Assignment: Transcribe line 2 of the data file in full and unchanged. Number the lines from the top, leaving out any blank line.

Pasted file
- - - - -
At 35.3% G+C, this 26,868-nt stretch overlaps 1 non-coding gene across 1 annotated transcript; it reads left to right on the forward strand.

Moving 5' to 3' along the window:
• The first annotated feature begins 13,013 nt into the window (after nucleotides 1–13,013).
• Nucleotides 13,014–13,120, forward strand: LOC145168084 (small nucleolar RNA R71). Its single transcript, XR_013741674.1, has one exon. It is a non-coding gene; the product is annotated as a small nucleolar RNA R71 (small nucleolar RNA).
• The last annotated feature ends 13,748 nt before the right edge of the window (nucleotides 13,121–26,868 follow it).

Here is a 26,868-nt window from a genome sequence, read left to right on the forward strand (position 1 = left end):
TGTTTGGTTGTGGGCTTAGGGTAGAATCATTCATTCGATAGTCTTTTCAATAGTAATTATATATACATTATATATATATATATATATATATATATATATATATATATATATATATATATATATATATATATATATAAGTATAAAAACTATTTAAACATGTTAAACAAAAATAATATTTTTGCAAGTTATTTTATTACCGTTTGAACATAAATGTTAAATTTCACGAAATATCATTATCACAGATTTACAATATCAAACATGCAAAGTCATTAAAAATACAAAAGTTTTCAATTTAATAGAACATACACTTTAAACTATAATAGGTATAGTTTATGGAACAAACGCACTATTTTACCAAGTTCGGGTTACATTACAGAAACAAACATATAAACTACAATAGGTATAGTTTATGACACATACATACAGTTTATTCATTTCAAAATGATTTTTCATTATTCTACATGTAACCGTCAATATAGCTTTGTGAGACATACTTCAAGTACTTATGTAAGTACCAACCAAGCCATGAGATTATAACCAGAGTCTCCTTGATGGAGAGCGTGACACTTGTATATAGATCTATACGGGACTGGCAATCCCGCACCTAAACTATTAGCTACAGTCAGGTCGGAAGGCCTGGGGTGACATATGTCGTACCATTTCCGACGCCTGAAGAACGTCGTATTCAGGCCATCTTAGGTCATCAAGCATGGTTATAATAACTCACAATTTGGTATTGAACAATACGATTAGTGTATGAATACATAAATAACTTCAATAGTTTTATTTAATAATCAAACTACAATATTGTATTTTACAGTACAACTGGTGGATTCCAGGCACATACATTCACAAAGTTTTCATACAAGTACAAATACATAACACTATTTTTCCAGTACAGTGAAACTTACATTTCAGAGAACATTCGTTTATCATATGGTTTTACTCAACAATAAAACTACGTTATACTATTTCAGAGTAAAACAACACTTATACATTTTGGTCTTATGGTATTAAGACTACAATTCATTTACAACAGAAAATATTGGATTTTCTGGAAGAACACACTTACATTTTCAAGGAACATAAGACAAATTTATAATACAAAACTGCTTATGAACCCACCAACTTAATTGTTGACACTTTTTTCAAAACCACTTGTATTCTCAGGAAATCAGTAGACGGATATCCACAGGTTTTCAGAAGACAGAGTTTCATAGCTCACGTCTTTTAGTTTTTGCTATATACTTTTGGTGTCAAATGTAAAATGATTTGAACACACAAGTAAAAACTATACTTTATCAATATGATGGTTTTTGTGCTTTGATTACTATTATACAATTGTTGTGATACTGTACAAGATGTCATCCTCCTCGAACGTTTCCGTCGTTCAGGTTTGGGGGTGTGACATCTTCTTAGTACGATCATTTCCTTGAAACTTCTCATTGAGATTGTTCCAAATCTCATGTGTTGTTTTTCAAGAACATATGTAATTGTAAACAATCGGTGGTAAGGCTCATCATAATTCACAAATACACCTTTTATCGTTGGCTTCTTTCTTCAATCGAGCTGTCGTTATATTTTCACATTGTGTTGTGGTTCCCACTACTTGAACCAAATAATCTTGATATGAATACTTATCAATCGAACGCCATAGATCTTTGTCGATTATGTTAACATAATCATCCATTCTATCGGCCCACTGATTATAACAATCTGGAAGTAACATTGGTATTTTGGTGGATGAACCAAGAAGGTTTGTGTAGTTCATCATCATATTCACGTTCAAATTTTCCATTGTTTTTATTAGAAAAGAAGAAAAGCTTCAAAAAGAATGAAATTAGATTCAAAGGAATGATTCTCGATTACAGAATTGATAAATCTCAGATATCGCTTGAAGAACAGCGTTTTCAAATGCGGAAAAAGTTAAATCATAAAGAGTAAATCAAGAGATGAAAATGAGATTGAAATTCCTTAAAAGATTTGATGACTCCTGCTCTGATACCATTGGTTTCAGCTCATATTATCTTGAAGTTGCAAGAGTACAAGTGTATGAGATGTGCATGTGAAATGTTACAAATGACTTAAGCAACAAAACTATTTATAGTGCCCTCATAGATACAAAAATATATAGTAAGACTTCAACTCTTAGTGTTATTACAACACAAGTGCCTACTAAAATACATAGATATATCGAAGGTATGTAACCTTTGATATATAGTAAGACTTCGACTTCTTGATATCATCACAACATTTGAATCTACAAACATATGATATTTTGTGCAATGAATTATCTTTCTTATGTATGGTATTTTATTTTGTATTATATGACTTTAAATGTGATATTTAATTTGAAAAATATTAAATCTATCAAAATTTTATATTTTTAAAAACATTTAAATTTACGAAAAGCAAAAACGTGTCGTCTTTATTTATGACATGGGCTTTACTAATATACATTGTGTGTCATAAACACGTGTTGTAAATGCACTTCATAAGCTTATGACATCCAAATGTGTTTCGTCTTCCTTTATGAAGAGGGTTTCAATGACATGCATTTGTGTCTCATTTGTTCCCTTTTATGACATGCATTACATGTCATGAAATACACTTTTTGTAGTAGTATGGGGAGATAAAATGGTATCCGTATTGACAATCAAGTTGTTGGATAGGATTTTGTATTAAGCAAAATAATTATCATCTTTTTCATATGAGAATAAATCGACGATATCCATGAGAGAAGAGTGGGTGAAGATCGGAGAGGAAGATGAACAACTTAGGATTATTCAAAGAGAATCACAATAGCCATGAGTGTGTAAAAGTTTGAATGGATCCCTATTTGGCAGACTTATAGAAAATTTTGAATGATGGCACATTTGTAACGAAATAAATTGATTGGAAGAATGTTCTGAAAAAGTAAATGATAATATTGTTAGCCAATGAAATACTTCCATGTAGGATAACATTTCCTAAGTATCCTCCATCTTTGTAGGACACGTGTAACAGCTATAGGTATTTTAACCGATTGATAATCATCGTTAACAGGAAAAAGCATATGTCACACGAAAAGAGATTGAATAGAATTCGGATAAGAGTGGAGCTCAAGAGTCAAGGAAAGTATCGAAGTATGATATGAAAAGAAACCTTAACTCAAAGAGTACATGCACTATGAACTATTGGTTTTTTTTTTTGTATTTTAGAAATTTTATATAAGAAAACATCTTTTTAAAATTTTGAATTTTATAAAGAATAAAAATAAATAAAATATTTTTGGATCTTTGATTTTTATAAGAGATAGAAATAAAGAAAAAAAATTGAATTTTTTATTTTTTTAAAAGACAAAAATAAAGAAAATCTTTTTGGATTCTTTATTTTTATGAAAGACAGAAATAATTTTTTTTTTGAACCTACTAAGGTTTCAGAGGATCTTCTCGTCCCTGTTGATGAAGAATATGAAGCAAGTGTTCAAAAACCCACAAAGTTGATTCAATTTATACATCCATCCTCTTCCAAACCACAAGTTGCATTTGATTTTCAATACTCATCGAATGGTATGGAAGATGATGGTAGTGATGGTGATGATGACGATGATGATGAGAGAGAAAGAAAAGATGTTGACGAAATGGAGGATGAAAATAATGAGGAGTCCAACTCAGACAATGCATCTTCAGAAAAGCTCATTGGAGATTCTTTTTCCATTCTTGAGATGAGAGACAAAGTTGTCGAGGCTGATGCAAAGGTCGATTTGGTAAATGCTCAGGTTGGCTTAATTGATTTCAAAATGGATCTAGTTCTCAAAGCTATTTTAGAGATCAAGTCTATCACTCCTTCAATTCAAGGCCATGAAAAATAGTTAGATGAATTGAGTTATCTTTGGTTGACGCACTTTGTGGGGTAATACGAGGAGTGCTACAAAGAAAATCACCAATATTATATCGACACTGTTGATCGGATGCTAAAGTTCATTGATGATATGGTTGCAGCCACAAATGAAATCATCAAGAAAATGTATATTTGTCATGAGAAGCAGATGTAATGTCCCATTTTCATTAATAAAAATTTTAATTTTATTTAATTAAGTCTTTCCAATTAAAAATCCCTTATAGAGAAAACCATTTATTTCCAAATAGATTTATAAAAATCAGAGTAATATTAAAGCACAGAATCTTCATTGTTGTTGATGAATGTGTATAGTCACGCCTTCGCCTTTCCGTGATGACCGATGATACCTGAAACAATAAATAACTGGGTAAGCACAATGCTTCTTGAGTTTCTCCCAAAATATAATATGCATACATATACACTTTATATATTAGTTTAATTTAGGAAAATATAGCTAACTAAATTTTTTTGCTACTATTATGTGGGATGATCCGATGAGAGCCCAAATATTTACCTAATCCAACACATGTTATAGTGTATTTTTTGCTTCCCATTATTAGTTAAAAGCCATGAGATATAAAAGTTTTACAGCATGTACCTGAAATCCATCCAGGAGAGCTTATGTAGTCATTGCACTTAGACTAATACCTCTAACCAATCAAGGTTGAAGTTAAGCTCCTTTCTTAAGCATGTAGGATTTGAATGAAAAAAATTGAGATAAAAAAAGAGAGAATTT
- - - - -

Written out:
Moving 5' to 3' along the window: